G-Force: Our Latest Metric
What do skiing, Nascar racing, and riding a rollercoaster all have in common?
They share one magic ingredient that gets us hooked. That stomach-flipping feeling that spikes our adrenaline - and it’s not just acceleration or speed, although they definitely play a part. When carving on snow, it’s the feeling best achieved when you pull fast and tight radius turns on a steeper slope.
That feeling is caused by G-Force. To pull a lot of G's when carving requires strength, skill, and a whole lot of confidence to withstand the forces created. So much so, that G-Force alone is an incredibly accurate indicator of a skier’s Ski:IQ.
This season, we are introducing a G-Force metric. Think of it like the fun of a ‘speed’ metric but with much more skill required to do well. Good luck gaming this one!
How is G-Force at play in skiing?
If you've ever been in a go-kart, you might be familiar with the surprisingly achy abs that come from repeatedly racing around tight corners. During your ski turn, these same forces are at play, requiring strength to manage.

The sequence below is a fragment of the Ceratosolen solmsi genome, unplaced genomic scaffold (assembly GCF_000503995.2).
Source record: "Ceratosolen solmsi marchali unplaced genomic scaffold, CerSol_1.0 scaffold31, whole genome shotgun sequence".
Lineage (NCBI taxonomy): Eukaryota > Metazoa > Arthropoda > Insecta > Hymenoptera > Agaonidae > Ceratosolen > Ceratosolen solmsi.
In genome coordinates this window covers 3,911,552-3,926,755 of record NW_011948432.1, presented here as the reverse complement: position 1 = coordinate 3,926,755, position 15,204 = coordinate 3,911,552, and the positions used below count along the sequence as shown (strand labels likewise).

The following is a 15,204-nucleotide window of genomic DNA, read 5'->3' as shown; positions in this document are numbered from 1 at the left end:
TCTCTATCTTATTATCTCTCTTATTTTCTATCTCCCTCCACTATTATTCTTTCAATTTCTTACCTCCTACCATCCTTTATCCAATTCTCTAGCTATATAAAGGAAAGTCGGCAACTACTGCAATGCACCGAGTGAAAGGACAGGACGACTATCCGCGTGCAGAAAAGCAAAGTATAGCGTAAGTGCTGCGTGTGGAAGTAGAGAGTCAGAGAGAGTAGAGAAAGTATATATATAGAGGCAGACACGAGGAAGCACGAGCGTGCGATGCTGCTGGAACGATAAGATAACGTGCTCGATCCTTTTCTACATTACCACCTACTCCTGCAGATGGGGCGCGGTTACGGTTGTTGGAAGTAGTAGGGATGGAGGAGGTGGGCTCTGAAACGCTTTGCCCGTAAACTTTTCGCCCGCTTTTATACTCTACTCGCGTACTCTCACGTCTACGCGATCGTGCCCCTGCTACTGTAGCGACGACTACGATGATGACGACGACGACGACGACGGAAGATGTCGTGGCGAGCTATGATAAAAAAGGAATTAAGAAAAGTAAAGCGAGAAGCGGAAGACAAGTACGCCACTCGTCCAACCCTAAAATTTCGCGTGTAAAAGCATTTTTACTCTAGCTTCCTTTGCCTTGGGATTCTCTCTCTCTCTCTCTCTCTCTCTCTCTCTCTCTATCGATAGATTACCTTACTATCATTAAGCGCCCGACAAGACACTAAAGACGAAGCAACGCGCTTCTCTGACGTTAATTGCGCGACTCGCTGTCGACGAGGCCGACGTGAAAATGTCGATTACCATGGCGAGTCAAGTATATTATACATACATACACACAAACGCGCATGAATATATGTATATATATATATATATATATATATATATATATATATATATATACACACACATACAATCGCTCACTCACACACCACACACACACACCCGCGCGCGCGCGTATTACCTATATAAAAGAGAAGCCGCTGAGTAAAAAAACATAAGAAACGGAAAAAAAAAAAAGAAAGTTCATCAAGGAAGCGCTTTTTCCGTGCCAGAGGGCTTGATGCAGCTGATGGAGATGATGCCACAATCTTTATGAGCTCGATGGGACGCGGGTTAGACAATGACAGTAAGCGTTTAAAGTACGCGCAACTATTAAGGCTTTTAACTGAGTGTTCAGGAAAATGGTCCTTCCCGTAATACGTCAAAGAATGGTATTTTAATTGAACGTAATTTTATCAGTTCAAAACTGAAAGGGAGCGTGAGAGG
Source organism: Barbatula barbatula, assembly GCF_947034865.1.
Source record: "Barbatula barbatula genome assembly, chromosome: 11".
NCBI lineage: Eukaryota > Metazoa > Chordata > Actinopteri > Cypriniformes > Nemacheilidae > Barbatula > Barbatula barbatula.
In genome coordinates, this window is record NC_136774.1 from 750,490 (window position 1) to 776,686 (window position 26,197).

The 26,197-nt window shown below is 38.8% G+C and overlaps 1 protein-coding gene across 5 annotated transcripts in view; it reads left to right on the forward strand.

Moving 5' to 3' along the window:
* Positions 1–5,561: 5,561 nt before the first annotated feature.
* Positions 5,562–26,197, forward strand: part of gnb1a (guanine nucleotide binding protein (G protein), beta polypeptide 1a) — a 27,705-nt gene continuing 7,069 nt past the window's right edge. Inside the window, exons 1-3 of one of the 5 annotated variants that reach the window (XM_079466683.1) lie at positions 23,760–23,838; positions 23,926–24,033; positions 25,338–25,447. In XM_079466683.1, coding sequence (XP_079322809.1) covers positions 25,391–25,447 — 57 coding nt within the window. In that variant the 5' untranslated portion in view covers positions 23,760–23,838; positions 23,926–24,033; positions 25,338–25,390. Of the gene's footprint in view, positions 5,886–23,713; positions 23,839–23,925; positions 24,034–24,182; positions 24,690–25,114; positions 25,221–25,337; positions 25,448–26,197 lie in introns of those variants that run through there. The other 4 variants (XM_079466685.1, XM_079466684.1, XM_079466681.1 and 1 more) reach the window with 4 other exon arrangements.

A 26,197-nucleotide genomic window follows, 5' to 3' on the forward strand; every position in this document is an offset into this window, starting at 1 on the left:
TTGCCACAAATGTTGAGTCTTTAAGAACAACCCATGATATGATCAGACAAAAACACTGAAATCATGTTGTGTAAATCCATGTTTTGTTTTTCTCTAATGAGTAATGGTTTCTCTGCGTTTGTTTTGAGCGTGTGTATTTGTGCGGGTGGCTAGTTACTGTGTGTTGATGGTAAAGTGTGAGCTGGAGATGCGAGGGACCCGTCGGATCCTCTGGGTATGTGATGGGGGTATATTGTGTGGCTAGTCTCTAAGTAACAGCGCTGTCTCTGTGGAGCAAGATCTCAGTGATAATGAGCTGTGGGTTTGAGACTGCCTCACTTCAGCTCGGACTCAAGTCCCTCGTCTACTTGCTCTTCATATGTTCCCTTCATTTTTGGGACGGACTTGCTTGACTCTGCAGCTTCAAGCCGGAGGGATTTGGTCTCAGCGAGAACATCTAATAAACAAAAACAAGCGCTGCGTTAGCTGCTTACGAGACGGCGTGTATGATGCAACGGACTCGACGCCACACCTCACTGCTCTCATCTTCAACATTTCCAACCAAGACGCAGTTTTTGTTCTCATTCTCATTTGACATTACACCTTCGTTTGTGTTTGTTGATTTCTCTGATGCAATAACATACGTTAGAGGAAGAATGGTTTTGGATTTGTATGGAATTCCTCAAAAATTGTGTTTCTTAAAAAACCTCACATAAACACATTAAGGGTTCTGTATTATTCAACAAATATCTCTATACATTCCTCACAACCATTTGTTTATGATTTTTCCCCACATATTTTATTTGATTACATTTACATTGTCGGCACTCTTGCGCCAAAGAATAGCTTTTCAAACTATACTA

The force you experience when carving a turn is technically called the centripetal force. If you think about spinning a ball on a string, the centripetal force is the force that’s required to turn the ball in a circular motion. This force causes tension in the string, and if the tension is lost (e.g. the string breaks) the ball will fly off in a straight line. A more gruesome analogy can be found in ski racing. If you were to wipe out at speed coming into a turn, you’re likely to continue to travel in the direction you were going when you fell.
When you make a successful turn, you are creating the centripetal force which you balance against on your outside ski. Technically, this force is the acceleration multiplied by the mass of the skier. The better skiers we become, the more force we are able to stand up against - particularly as we carve onto steeper terrain, executing closed shorter radius turns at a higher edge angle in order to control our speed.